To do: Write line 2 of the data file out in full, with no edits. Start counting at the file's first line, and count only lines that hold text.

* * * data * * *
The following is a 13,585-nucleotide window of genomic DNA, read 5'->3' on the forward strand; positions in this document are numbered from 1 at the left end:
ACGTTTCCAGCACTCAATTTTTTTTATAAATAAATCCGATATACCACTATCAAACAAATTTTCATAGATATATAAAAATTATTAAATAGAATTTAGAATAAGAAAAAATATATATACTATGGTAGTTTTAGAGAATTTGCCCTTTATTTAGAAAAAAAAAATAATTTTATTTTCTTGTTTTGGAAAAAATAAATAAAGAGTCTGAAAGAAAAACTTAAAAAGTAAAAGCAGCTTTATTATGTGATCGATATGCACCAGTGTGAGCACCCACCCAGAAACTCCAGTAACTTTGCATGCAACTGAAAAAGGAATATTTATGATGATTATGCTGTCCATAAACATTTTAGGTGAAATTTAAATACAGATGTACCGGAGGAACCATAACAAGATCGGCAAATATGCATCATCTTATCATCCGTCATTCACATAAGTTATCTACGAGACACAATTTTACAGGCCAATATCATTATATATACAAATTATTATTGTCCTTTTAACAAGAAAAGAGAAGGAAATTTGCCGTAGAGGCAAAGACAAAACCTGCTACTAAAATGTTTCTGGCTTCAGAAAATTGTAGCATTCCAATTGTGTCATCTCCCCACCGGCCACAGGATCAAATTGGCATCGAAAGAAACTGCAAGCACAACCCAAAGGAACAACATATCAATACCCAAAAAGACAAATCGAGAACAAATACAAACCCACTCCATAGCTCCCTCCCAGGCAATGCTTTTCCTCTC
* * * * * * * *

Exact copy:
ACGTTTCCAGCACTCAATTTTTTTTATAAATAAATCCGATATACCACTATCAAACAAATTTTCATAGATATATAAAAATTATTAAATAGAATTTAGAATAAGAAAAAATATATATACTATGGTAGTTTTAGAGAATTTGCCCTTTATTTAGAAAAAAAAAATAATTTTATTTTCTTGTTTTGGAAAAAATAAATAAAGAGTCTGAAAGAAAAACTTAAAAAGTAAAAGCAGCTTTATTATGTGATCGATATGCACCAGTGTGAGCACCCACCCAGAAACTCCAGTAACTTTGCATGCAACTGAAAAAGGAATATTTATGATGATTATGCTGTCCATAAACATTTTAGGTGAAATTTAAATACAGATGTACCGGAGGAACCATAACAAGATCGGCAAATATGCATCATCTTATCATCCGTCATTCACATAAGTTATCTACGAGACACAATTTTACAGGCCAATATCATTATATATACAAATTATTATTGTCCTTTTAACAAGAAAAGAGAAGGAAATTTGCCGTAGAGGCAAAGACAAAACCTGCTACTAAAATGTTTCTGGCTTCAGAAAATTGTAGCATTCCAATTGTGTCATCTCCCCACCGGCCACAGGATCAAATTGGCATCGAAAGAAACTGCAAGCACAACCCAAAGGAACAACATATCAATACCCAAAAAGACAAATCGAGAACAAATACAAACCCACTCCATAGCTCCCTCCCAGGCAATGCTTTTCCTCTC